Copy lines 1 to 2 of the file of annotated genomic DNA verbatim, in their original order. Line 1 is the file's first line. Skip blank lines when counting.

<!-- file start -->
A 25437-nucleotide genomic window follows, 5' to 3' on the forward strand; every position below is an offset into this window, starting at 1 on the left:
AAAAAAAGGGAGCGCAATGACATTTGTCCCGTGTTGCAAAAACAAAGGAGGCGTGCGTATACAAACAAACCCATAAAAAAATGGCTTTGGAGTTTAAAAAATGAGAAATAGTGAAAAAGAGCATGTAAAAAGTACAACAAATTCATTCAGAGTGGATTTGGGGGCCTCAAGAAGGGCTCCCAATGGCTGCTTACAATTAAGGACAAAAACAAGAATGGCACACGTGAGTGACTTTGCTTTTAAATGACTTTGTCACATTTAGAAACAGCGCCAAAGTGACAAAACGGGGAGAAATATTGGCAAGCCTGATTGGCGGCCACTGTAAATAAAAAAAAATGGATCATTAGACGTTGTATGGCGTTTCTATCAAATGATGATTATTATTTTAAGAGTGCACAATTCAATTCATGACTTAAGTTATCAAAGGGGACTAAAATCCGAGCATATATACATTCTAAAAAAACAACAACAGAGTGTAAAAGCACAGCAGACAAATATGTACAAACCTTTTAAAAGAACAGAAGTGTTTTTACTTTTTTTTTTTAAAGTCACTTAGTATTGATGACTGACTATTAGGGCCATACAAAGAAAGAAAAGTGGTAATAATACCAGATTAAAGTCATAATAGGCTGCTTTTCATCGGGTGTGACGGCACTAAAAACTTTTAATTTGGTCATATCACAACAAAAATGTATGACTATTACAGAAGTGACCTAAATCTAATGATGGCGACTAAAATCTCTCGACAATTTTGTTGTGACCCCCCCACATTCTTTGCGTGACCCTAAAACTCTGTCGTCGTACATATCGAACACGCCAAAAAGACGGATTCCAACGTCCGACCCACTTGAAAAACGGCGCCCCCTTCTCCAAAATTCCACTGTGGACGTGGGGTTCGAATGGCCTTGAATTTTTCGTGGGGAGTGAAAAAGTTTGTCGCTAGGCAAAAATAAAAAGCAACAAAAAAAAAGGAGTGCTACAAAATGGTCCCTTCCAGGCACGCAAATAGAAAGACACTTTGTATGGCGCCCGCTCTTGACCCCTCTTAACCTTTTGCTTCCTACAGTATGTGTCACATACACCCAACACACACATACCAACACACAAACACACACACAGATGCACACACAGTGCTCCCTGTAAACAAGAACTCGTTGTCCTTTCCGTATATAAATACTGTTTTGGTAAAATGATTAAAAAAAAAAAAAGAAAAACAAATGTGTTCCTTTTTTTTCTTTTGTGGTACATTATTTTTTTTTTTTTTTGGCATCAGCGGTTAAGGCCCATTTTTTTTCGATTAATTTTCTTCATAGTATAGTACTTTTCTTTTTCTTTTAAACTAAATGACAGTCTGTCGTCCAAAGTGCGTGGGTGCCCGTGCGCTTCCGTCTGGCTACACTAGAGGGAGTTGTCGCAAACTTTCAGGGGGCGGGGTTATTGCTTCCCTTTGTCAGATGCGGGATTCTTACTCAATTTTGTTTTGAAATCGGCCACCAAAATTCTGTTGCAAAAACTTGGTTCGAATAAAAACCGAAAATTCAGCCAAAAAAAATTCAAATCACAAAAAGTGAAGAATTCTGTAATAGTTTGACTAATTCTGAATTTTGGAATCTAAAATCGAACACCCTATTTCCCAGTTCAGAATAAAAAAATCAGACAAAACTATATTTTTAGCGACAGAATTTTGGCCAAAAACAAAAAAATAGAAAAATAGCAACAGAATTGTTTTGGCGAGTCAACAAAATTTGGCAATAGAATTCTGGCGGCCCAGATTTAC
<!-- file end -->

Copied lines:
A 25437-nucleotide genomic window follows, 5' to 3' on the forward strand; every position below is an offset into this window, starting at 1 on the left:
AAAAAAAGGGAGCGCAATGACATTTGTCCCGTGTTGCAAAAACAAAGGAGGCGTGCGTATACAAACAAACCCATAAAAAAATGGCTTTGGAGTTTAAAAAATGAGAAATAGTGAAAAAGAGCATGTAAAAAGTACAACAAATTCATTCAGAGTGGATTTGGGGGCCTCAAGAAGGGCTCCCAATGGCTGCTTACAATTAAGGACAAAAACAAGAATGGCACACGTGAGTGACTTTGCTTTTAAATGACTTTGTCACATTTAGAAACAGCGCCAAAGTGACAAAACGGGGAGAAATATTGGCAAGCCTGATTGGCGGCCACTGTAAATAAAAAAAAATGGATCATTAGACGTTGTATGGCGTTTCTATCAAATGATGATTATTATTTTAAGAGTGCACAATTCAATTCATGACTTAAGTTATCAAAGGGGACTAAAATCCGAGCATATATACATTCTAAAAAAACAACAACAGAGTGTAAAAGCACAGCAGACAAATATGTACAAACCTTTTAAAAGAACAGAAGTGTTTTTACTTTTTTTTTTTAAAGTCACTTAGTATTGATGACTGACTATTAGGGCCATACAAAGAAAGAAAAGTGGTAATAATACCAGATTAAAGTCATAATAGGCTGCTTTTCATCGGGTGTGACGGCACTAAAAACTTTTAATTTGGTCATATCACAACAAAAATGTATGACTATTACAGAAGTGACCTAAATCTAATGATGGCGACTAAAATCTCTCGACAATTTTGTTGTGACCCCCCCACATTCTTTGCGTGACCCTAAAACTCTGTCGTCGTACATATCGAACACGCCAAAAAGACGGATTCCAACGTCCGACCCACTTGAAAAACGGCGCCCCCTTCTCCAAAATTCCACTGTGGACGTGGGGTTCGAATGGCCTTGAATTTTTCGTGGGGAGTGAAAAAGTTTGTCGCTAGGCAAAAATAAAAAGCAACAAAAAAAAAGGAGTGCTACAAAATGGTCCCTTCCAGGCACGCAAATAGAAAGACACTTTGTATGGCGCCCGCTCTTGACCCCTCTTAACCTTTTGCTTCCTACAGTATGTGTCACATACACCCAACACACACATACCAACACACAAACACACACACAGATGCACACACAGTGCTCCCTGTAAACAAGAACTCGTTGTCCTTTCCGTATATAAATACTGTTTTGGTAAAATGATTAAAAAAAAAAAAAGAAAAACAAATGTGTTCCTTTTTTTTCTTTTGTGGTACATTATTTTTTTTTTTTTTTGGCATCAGCGGTTAAGGCCCATTTTTTTTCGATTAATTTTCTTCATAGTATAGTACTTTTCTTTTTCTTTTAAACTAAATGACAGTCTGTCGTCCAAAGTGCGTGGGTGCCCGTGCGCTTCCGTCTGGCTACACTAGAGGGAGTTGTCGCAAACTTTCAGGGGGCGGGGTTATTGCTTCCCTTTGTCAGATGCGGGATTCTTACTCAATTTTGTTTTGAAATCGGCCACCAAAATTCTGTTGCAAAAACTTGGTTCGAATAAAAACCGAAAATTCAGCCAAAAAAAATTCAAATCACAAAAAGTGAAGAATTCTGTAATAGTTTGACTAATTCTGAATTTTGGAATCTAAAATCGAACACCCTATTTCCCAGTTCAGAATAAAAAAATCAGACAAAACTATATTTTTAGCGACAGAATTTTGGCCAAAAACAAAAAAATAGAAAAATAGCAACAGAATTGTTTTGGCGAGTCAACAAAATTTGGCAATAGAATTCTGGCGGCCCAGATTTAC